September 6, 23A (Romans 13:8-14)
“Owe no one anything, except to love one another,” Paul writes. The Ten Commandments and the whole of the first covenant’s law are fulfilled in this single commandment to love. Love your neighbor as yourself, and you will have manifested the will of God.
But the closer we get to November’s election, the harder this commandment seems. Loving our neighbor sounds plausible in a world where everyone sees eye to eye, agrees on what is right and wrong, and respects the same measures of fairness and equity. Loving our neighbor sounds possible when we share common values and rules of play, when we trust the neighbor’s good intentions, when we respect the same measures of justice.
It gets dicey when these presumptions are stripped away. When one neighbor prioritizes the freedom to bear arms as an inalienable right, and another neighbor cherishes the freedom to wed their same-sex partner, and neither understands the other; when one neighbor promotes individual responsibility to earn a living, and another neighbor advocates minimum wage and health care for all, and neither trusts the other. It is harder still when public leaders stoke the fires of distrust and contempt. What does it mean to love our neighbor in times like these?
It helps to remember that in Paul’s time, Rome was not exactly a homogeneous community. Deeply divided between wealthy and impoverished, Rome also included people from myriad different religious and philosophical expressions, as well as émigrés from across the empire. All residents lived under the law of the empire—with significant expectations of political patronage. Fairness, equity, and justice were shrouded under the cloud of owing favors.
How, then, did Paul expect the Christians in first-century Rome to forgo owing anyone patronage and instead love their neighbor—any neighbor, regardless of social rank, political loyalty, country of origin, philosophy, or religion?
The answer, it seems, is found in the surrounding verses. Immediately prior to this instruction not to owe others anything, Paul names overtly how very much is owed by residents of Rome to the empire. The governing authorities expected loyalty, and Paul offers an exacting list of what one owes them: “pay taxes to whom taxes are due, revenue to whom revenue is due, respect to whom respect is due, honor to whom honor is due” (13:7). For Christians living in the Roman Empire, fraught with patronage systems, maintaining integrity in faith while navigating the political world was not easy. Refraining from paying taxes or patronage put one in harm’s way. Paul essentially tells them not to fight it; instead, keep an eye on what is good (13:3). Leaders who themselves are committed to good are blessed by God, regardless of their religious or political affiliation.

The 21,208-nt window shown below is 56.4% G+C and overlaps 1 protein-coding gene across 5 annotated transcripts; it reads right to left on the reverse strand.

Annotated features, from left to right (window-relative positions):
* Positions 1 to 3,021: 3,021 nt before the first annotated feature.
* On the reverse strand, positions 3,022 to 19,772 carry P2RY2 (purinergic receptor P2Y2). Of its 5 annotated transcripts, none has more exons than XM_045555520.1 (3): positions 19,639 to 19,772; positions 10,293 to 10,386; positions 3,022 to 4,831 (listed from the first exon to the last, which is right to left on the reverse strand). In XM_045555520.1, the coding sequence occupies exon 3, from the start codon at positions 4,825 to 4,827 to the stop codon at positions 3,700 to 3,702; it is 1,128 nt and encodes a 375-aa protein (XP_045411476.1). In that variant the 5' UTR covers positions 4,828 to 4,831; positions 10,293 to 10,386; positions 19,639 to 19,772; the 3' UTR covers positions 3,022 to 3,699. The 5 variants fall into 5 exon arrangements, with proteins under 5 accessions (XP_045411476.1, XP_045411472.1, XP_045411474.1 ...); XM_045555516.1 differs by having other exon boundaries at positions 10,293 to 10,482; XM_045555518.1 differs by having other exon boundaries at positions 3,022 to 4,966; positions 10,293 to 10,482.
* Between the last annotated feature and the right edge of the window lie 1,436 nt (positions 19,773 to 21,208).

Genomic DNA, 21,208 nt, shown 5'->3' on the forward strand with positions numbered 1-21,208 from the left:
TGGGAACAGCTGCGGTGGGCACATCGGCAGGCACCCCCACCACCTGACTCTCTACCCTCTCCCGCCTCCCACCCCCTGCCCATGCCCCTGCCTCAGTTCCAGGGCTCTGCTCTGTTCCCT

For our time, this is an instruction not to dismiss the use of political leaders of other persuasions as de facto hands of the devil. Some, indeed, do good. For us to wrap ourselves in the cloak of righteousness is to miss seeing the possibility that the work of God can happen through secular leaders, that the justice desired by God can be fulfilled through politicians of different stripes, that the love of neighbor prescribed by God can be evidenced through those with whom we (even virulently) disagree.
But that, in itself, is not solace enough. Immediately following Paul’s appeal to love, he offers another key idea: it is time for an awakening (v. 11). Not because we have moved the clock forward, but because chronos has been subverted by kairos—”you know what time (kairos) it is” (v. 11). You know that we are no longer trapped in a chronological, production-oriented, achievement-measured system.
And ultimately, this kairos—this opportune time, this special season—will lead to aion, eternal time, and it will not be our own doing. Like the prophets before him, Paul points to the in-breaking of God. With eschatological language, he presses: “Salvation is nearer to us. . . . The night is far gone, the day is near” (vv. 11–12).
It is time for us to live as though the light of day were already here. “The works of darkness”—rampant injustice, raging vengeance, vast inequities, endemic privilege, the disregard of some lives as disposable—will not win us any prizes. Instead, we are given the “armor of light” (v. 12), protection from the instruments of evil against us, and a guard against us picking up the very tools that wreck pain upon the world. It is time to “live honorably.” Do not give up, as if the physical pleasures of the world were the only joy accessible. They are temporary. Do not give up, as if quarreling and jealousy could win the battle. Christ has already won the war.
Is the end near? Who knows. But this is what Paul asserts: the power of love is stronger than the power of hatred, corruption, patronage, and darkness in this world. And time will tell—perhaps sooner than we think.